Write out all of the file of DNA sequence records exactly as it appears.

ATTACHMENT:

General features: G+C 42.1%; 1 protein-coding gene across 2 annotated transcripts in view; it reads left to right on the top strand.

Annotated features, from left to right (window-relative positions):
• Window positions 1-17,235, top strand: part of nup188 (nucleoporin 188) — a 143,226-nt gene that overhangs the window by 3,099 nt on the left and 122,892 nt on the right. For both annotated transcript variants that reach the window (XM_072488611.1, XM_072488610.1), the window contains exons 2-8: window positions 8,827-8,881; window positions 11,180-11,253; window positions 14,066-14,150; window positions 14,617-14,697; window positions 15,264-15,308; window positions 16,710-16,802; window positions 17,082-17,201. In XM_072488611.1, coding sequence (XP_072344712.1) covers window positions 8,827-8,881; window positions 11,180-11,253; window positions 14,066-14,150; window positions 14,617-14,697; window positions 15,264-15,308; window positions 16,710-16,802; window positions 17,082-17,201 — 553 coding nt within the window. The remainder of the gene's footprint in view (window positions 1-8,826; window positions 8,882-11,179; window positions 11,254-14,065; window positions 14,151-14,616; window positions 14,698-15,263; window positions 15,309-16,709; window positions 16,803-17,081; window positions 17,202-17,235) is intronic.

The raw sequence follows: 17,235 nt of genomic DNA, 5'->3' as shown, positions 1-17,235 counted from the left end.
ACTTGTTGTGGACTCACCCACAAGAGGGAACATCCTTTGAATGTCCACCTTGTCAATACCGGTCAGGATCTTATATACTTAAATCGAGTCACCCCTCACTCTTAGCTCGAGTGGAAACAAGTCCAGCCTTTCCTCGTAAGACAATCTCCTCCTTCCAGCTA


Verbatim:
General features: G+C 42.1%; 1 protein-coding gene across 2 annotated transcripts in view; it reads left to right on the top strand.

Annotated features, from left to right (window-relative positions):
• Window positions 1-17,235, top strand: part of nup188 (nucleoporin 188) — a 143,226-nt gene that overhangs the window by 3,099 nt on the left and 122,892 nt on the right. For both annotated transcript variants that reach the window (XM_072488611.1, XM_072488610.1), the window contains exons 2-8: window positions 8,827-8,881; window positions 11,180-11,253; window positions 14,066-14,150; window positions 14,617-14,697; window positions 15,264-15,308; window positions 16,710-16,802; window positions 17,082-17,201. In XM_072488611.1, coding sequence (XP_072344712.1) covers window positions 8,827-8,881; window positions 11,180-11,253; window positions 14,066-14,150; window positions 14,617-14,697; window positions 15,264-15,308; window positions 16,710-16,802; window positions 17,082-17,201 — 553 coding nt within the window. The remainder of the gene's footprint in view (window positions 1-8,826; window positions 8,882-11,179; window positions 11,254-14,065; window positions 14,151-14,616; window positions 14,698-15,263; window positions 15,309-16,709; window positions 16,803-17,081; window positions 17,202-17,235) is intronic.

The raw sequence follows: 17,235 nt of genomic DNA, 5'->3' as shown, positions 1-17,235 counted from the left end.
ACTTGTTGTGGACTCACCCACAAGAGGGAACATCCTTTGAATGTCCACCTTGTCAATACCGGTCAGGATCTTATATACTTAAATCGAGTCACCCCTCACTCTTAGCTCGAGTGGAAACAAGTCCAGCCTTTCCTCGTAAGACAATCTCCTCCTTCCAGCTA